Today I cried during cleaning time. The emotional roller coaster I wrote about in my last post has started and there is no stopping it. I’ve been to sayonara parties, dinners and get-togethers and received presents, letters and cards from students and teachers saying goodbye to me. In the last two weeks, I’ve been showered with so many kind sentiments, that I haven’t been able to take them in. They’ve just been words on paper, but during cleaning time I had this conversation with first-year student that really hit home to me.
Me: Today’s class was fun, right?
Him: Of course! But ‘kanashii’ (sad).
For some reason, hearing this from a student and seeing that he was really genuinely sad about me leaving was the final straw that made me well up. I hid my wet eyes by doing some serious sweeping of the room, rather than doing what I usually do, pretending to clean whilst I make conversation with the students!
I assure you the sudden eye-duct filling didn’t come out of nowhere, and I am not the emotional ship-wreck you may think I am. Today I had my last lessons with three first-year classes back-to-back followed by a second year class who were even more genki (energetic) than the first years. We played the old favourite ESL games of charades, pictionary and jeopardy. One of the best moments was when I gave the “Sleeping” card to a girl to act out and she immediately fell on the floor. “Shinderu” (died) the students shouted in hysterics. Then they asked her to do it one more time, which she did!
Students were playing janken (rock-paper-scissors) like life depended on it, and they were out of their seats with eagerness to answer questions. I realise now why teachers usually use a textbook. It might be a bit boring, but at least it does’t sap their energy to oblivion and give them headaches!
After four lessons of screaming students, I had a headache and was utterly exhausted. In the last lesson the students even had to say “Big voice Sophie”, something I always tell them! So when I’d climbed the third-story stairs for the umpteenth time for cleaning time, I was ready to call it a day. But it was all worth it for these kids.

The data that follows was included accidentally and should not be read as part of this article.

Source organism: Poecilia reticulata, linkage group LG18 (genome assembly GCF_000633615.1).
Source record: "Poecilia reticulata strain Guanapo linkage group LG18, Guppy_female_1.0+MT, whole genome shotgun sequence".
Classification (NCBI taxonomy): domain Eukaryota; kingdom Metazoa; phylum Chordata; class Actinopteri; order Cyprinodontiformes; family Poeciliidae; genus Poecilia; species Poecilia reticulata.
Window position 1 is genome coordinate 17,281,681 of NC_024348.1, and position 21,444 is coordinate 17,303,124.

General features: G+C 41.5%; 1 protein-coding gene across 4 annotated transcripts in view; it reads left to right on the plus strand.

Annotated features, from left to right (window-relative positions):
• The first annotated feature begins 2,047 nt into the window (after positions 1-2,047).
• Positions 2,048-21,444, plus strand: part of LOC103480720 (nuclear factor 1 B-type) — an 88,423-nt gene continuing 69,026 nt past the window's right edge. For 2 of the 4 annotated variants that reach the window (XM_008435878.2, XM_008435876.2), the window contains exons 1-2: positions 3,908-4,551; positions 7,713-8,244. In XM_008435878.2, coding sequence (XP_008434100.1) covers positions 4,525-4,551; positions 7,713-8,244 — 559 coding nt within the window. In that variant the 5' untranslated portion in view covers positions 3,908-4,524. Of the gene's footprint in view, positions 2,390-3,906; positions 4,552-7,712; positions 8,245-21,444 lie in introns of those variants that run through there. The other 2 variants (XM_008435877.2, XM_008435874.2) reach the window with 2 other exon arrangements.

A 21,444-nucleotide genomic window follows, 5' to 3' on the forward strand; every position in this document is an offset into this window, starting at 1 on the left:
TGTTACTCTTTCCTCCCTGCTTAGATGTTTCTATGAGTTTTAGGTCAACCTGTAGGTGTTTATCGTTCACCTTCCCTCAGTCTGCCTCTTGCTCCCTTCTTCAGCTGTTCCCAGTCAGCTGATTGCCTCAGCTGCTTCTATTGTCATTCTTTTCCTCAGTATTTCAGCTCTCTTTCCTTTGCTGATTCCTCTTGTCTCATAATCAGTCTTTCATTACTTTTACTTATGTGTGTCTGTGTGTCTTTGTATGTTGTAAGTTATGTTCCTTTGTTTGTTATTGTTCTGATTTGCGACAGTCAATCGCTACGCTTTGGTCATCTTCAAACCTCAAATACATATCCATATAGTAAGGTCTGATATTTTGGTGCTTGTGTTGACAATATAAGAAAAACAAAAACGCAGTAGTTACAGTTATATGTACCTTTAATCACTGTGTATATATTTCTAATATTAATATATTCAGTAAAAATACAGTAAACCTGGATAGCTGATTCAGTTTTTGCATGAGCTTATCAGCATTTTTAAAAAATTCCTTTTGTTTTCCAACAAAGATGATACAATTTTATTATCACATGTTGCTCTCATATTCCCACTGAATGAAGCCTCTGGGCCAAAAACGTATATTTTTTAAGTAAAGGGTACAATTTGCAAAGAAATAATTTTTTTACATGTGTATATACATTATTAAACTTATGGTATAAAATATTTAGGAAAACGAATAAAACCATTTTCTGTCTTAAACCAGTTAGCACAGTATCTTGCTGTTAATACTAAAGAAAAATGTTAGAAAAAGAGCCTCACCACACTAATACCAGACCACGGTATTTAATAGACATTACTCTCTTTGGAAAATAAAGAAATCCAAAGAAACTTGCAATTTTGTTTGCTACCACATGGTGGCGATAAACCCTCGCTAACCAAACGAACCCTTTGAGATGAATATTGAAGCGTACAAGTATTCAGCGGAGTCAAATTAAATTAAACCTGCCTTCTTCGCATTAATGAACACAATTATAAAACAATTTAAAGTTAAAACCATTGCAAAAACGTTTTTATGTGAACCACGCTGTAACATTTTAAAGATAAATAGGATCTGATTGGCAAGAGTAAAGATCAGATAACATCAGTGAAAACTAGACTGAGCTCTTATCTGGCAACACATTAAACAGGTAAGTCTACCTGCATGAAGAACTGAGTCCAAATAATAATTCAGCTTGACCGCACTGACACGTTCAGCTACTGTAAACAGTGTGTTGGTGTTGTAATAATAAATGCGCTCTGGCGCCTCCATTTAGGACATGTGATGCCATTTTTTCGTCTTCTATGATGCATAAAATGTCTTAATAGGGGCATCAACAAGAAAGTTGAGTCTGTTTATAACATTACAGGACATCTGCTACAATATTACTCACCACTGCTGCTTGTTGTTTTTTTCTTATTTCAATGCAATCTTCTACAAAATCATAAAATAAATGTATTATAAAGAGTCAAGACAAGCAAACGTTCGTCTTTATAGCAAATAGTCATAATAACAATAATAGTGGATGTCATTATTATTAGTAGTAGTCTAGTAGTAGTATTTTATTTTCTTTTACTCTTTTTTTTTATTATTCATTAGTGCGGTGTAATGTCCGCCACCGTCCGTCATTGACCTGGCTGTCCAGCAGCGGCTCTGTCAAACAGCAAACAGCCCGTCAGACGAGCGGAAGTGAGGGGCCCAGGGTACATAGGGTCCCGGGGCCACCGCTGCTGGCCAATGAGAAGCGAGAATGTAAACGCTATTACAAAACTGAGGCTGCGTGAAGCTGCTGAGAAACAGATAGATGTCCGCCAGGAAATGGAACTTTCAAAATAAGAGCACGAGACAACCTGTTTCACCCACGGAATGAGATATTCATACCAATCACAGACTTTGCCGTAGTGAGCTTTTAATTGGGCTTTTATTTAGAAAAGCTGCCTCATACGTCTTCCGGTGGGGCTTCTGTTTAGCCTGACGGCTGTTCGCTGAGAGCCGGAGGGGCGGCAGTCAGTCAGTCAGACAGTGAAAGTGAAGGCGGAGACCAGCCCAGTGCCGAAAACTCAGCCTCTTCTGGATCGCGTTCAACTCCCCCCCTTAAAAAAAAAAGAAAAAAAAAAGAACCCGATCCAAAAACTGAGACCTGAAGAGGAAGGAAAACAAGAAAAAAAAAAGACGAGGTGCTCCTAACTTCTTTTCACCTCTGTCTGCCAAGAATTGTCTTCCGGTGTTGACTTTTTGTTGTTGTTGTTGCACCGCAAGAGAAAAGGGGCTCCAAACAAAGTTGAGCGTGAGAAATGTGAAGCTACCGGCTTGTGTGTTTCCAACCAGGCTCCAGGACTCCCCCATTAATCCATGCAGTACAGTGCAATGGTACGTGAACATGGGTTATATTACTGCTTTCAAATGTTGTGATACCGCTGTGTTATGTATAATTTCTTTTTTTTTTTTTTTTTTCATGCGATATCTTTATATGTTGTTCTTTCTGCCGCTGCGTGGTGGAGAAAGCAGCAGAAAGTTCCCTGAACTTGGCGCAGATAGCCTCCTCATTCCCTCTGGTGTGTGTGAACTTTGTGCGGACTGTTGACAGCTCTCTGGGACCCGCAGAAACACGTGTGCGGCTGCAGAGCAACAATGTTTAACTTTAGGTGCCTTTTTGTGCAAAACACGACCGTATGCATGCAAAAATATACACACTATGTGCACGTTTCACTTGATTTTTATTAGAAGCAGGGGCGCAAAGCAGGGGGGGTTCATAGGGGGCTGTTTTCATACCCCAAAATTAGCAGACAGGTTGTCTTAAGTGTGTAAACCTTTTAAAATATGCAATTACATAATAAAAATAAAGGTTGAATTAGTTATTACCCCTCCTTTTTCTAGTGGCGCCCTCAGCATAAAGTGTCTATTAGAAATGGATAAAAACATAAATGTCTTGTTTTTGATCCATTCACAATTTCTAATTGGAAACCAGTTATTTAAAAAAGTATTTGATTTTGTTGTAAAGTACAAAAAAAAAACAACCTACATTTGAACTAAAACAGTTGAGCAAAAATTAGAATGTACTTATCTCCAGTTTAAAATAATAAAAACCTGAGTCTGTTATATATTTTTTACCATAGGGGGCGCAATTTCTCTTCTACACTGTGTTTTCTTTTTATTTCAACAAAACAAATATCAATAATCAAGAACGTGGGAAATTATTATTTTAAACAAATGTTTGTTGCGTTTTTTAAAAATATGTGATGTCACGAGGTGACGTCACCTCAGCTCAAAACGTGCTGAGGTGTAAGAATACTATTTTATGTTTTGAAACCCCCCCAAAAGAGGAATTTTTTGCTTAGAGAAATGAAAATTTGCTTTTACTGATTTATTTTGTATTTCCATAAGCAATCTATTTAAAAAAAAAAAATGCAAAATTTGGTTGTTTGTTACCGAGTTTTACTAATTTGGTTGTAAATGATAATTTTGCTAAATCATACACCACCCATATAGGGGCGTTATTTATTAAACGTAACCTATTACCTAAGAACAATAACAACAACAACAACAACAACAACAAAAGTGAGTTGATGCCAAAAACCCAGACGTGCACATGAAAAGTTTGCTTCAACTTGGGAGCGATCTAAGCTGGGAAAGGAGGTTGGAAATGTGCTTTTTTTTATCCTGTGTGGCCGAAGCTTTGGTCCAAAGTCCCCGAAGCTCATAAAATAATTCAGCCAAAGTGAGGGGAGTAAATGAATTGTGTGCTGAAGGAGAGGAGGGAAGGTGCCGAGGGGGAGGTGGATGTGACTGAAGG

The incoming storm isn’t helping my emotional stability. Typhoon Neoguri (meaning racoon dog in Korean for no reason I can find!) is hitting mainland Japan as I write this. Although it’s not likely to cause much damage in Fukui Prefecture, the warm front and thick clouds have hovered above us for days. This week’s temperatures are above 30’C but it’s the 97% humidity that really makes you feel icky. Walking out of an air-conditioned room feels like walking into a wall of mugginess, and teaching in these conditions is almost unbearable. In my school the top floor now have air-conditers, or ‘coolers’ as the students call them, but the first and second graders only have two wall fans to spin the hot air around, leaving us melting beneath them. Everyone here has a towel to wipe their brow on, more commonly known as sweat rags, and are a necessity, especially for ALTs who cannot take the heat.
I can’t wait for it to rain. I may be a typical British person who complains about the rain back home, but after living through all sorts of other weather systems here in Japan (typhoons, freezing winters, thunder storms and a couple of earthquakes) I won’t be complaining about a little drizzle in England. In this season, the rain is monsoon-like, hot and heavy, but leaves days of clear skies and sunshine after.
Saying goodbye to my students is going to be tough. I know from today’s experience that tears will roll. I just hope they don’t come when I have to make a goodbye speech in assembly. Only two more weeks before I fly home and I really hope this storm passes without too much drama!</p>